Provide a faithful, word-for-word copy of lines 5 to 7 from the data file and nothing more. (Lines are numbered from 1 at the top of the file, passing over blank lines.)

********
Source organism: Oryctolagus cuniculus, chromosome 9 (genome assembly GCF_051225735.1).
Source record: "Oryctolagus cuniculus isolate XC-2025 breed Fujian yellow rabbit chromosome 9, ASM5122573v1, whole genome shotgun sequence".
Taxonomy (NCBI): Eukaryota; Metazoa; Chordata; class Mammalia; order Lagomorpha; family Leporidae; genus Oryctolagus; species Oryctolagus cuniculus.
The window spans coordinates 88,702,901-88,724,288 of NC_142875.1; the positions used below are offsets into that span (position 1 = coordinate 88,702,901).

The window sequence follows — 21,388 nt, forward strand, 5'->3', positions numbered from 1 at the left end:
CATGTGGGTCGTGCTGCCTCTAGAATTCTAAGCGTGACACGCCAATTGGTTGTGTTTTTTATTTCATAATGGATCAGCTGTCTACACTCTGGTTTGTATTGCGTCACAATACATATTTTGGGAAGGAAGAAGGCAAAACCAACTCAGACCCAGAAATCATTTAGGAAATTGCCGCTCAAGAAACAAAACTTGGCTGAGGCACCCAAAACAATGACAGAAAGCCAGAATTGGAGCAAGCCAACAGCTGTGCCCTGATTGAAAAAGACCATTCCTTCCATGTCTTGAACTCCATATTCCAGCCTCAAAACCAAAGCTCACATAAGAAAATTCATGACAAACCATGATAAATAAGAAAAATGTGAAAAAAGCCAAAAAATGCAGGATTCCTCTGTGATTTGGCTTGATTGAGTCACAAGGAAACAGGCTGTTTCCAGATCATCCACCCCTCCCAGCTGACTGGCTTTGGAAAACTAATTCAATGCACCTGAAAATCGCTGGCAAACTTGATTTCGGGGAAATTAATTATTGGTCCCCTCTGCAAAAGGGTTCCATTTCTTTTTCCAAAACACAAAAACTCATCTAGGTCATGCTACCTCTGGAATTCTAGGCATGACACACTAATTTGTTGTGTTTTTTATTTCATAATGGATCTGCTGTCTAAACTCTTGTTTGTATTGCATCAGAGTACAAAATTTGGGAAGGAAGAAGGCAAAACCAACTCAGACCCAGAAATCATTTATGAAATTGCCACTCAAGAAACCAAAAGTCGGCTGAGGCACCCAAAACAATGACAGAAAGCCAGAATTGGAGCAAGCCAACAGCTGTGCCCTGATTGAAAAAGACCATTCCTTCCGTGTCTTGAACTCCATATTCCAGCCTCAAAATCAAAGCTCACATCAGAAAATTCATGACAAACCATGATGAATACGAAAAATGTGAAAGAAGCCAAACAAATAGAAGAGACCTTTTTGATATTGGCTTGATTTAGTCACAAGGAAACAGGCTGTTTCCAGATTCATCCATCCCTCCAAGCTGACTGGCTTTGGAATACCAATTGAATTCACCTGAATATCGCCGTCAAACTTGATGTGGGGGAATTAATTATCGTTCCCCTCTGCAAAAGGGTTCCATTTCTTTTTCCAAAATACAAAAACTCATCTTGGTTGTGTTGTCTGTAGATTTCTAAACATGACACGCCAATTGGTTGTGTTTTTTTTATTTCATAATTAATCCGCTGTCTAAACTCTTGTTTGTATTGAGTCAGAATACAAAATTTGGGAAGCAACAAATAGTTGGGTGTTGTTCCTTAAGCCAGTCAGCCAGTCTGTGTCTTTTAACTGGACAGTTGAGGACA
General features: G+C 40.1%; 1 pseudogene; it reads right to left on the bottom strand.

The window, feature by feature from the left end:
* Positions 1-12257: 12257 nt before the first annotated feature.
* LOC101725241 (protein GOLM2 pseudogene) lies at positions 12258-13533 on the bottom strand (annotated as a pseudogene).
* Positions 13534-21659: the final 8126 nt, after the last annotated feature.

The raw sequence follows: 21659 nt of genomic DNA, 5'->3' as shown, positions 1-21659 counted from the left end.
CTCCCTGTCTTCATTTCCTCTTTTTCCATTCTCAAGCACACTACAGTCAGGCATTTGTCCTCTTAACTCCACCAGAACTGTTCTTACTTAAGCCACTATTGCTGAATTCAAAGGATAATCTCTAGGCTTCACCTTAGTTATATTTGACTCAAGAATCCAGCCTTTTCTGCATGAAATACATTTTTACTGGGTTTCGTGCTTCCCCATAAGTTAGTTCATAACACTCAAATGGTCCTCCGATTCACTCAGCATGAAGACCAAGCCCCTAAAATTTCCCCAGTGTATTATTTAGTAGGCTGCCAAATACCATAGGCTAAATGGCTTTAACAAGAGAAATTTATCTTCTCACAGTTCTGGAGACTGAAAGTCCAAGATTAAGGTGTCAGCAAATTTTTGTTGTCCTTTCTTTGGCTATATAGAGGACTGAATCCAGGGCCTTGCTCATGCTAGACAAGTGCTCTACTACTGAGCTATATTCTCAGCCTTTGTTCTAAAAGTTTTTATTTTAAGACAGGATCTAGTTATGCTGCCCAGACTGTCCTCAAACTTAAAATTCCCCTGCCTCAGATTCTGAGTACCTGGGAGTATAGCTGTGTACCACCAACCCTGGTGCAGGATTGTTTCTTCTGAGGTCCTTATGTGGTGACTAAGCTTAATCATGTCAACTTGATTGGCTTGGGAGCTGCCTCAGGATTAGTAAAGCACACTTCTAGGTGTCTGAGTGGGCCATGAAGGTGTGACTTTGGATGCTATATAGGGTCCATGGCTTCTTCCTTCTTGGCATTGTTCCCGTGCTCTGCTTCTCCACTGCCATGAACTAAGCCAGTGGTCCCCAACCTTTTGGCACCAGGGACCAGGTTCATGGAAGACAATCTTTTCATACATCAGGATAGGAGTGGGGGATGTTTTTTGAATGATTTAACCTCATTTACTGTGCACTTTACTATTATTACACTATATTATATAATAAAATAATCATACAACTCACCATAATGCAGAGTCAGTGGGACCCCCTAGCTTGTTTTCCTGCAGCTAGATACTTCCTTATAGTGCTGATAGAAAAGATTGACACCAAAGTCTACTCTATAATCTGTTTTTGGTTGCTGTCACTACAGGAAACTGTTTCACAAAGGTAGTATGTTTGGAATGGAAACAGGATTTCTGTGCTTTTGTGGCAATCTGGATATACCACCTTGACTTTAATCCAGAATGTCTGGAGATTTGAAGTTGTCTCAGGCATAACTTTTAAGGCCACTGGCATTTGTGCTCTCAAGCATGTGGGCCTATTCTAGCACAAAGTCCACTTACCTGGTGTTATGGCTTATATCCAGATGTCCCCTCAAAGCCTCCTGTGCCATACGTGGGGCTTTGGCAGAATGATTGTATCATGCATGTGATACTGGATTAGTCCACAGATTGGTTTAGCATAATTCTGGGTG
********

The window sequence follows — 21,388 nt, forward strand, 5'->3', positions numbered from 1 at the left end:
CATGTGGGTCGTGCTGCCTCTAGAATTCTAAGCGTGACACGCCAATTGGTTGTGTTTTTTATTTCATAATGGATCAGCTGTCTACACTCTGGTTTGTATTGCGTCACAATACATATTTTGGGAAGGAAGAAGGCAAAACCAACTCAGACCCAGAAATCATTTAGGAAATTGCCGCTCAAGAAACAAAACTTGGCTGAGGCACCCAAAACAATGACAGAAAGCCAGAATTGGAGCAAGCCAACAGCTGTGCCCTGATTGAAAAAGACCATTCCTTCCATGTCTTGAACTCCATATTCCAGCCTCAAAACCAAAGCTCACATAAGAAAATTCATGACAAACCATGATAAATAAGAAAAATGTGAAAAAAGCCAAAAAATGCAGGATTCCTCTGTGATTTGGCTTGATTGAGTCACAAGGAAACAGGCTGTTTCCAGATCATCCACCCCTCCCAGCTGACTGGCTTTGGAAAACTAATTCAATGCACCTGAAAATCGCTGGCAAACTTGATTTCGGGGAAATTAATTATTGGTCCCCTCTGCAAAAGGGTTCCATTTCTTTTTCCAAAACACAAAAACTCATCTAGGTCATGCTACCTCTGGAATTCTAGGCATGACACACTAATTTGTTGTGTTTTTTATTTCATAATGGATCTGCTGTCTAAACTCTTGTTTGTATTGCATCAGAGTACAAAATTTGGGAAGGAAGAAGGCAAAACCAACTCAGACCCAGAAATCATTTATGAAATTGCCACTCAAGAAACCAAAAGTCGGCTGAGGCACCCAAAACAATGACAGAAAGCCAGAATTGGAGCAAGCCAACAGCTGTGCCCTGATTGAAAAAGACCATTCCTTCCGTGTCTTGAACTCCATATTCCAGCCTCAAAATCAAAGCTCACATCAGAAAATTCATGACAAACCATGATGAATACGAAAAATGTGAAAGAAGCCAAACAAATAGAAGAGACCTTTTTGATATTGGCTTGATTTAGTCACAAGGAAACAGGCTGTTTCCAGATTCATCCATCCCTCCAAGCTGACTGGCTTTGGAATACCAATTGAATTCACCTGAATATCGCCGTCAAACTTGATGTGGGGGAATTAATTATCGTTCCCCTCTGCAAAAGGGTTCCATTTCTTTTTCCAAAATACAAAAACTCATCTTGGTTGTGTTGTCTGTAGATTTCTAAACATGACACGCCAATTGGTTGTGTTTTTTTTATTTCATAATTAATCCGCTGTCTAAACTCTTGTTTGTATTGAGTCAGAATACAAAATTTGGGAAGCAACAAATAGTTGGGTGTTGTTCCTTAAGCCAGTCAGCCAGTCTGTGTCTTTTAACTGGACAGTTGAGGACA
General features: G+C 40.1%; 1 pseudogene; it reads right to left on the bottom strand.